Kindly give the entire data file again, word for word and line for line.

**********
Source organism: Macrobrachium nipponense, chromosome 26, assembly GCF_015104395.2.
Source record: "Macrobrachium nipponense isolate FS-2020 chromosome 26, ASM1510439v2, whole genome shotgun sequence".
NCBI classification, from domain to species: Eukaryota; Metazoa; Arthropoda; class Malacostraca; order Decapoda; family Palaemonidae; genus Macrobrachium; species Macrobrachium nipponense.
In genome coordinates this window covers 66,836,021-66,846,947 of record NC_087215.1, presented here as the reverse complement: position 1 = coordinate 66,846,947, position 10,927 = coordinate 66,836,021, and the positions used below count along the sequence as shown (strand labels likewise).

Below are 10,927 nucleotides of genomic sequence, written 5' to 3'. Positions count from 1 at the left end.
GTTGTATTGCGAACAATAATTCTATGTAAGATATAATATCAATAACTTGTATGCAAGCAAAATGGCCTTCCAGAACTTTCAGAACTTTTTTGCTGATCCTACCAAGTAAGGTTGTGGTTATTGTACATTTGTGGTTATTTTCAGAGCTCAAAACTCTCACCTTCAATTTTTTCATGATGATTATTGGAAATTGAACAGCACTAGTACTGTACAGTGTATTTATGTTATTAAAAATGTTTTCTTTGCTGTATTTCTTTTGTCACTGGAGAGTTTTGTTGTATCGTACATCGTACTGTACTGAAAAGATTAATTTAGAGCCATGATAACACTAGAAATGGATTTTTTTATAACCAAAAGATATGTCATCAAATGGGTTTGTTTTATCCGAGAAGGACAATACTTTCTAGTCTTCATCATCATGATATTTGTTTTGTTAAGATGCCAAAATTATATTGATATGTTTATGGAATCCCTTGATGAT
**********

Source organism: Macrobrachium nipponense, chromosome 26, assembly GCF_015104395.2.
Source record: "Macrobrachium nipponense isolate FS-2020 chromosome 26, ASM1510439v2, whole genome shotgun sequence".
NCBI classification, from domain to species: Eukaryota; Metazoa; Arthropoda; class Malacostraca; order Decapoda; family Palaemonidae; genus Macrobrachium; species Macrobrachium nipponense.
In genome coordinates this window covers 66,836,021-66,846,947 of record NC_087215.1, presented here as the reverse complement: position 1 = coordinate 66,846,947, position 10,927 = coordinate 66,836,021, and the positions used below count along the sequence as shown (strand labels likewise).

Below are 10,927 nucleotides of genomic sequence, written 5' to 3'. Positions count from 1 at the left end.
GTTGTATTGCGAACAATAATTCTATGTAAGATATAATATCAATAACTTGTATGCAAGCAAAATGGCCTTCCAGAACTTTCAGAACTTTTTTGCTGATCCTACCAAGTAAGGTTGTGGTTATTGTACATTTGTGGTTATTTTCAGAGCTCAAAACTCTCACCTTCAATTTTTTCATGATGATTATTGGAAATTGAACAGCACTAGTACTGTACAGTGTATTTATGTTATTAAAAATGTTTTCTTTGCTGTATTTCTTTTGTCACTGGAGAGTTTTGTTGTATCGTACATCGTACTGTACTGAAAAGATTAATTTAGAGCCATGATAACACTAGAAATGGATTTTTTTATAACCAAAAGATATGTCATCAAATGGGTTTGTTTTATCCGAGAAGGACAATACTTTCTAGTCTTCATCATCATGATATTTGTTTTGTTAAGATGCCAAAATTATATTGATATGTTTATGGAATCCCTTGATGAT